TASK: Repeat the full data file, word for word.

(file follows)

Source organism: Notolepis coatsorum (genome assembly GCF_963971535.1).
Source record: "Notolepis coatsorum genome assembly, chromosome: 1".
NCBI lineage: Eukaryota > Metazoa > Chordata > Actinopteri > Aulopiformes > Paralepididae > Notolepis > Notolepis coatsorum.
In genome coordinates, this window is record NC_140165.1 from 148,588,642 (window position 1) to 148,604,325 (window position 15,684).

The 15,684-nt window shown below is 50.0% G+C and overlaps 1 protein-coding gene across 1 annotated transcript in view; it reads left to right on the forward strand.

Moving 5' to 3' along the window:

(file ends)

Source organism: Notolepis coatsorum (genome assembly GCF_963971535.1).
Source record: "Notolepis coatsorum genome assembly, chromosome: 1".
NCBI lineage: Eukaryota > Metazoa > Chordata > Actinopteri > Aulopiformes > Paralepididae > Notolepis > Notolepis coatsorum.
In genome coordinates, this window is record NC_140165.1 from 148,588,642 (window position 1) to 148,604,325 (window position 15,684).

The 15,684-nt window shown below is 50.0% G+C and overlaps 1 protein-coding gene across 1 annotated transcript in view; it reads left to right on the forward strand.

Moving 5' to 3' along the window: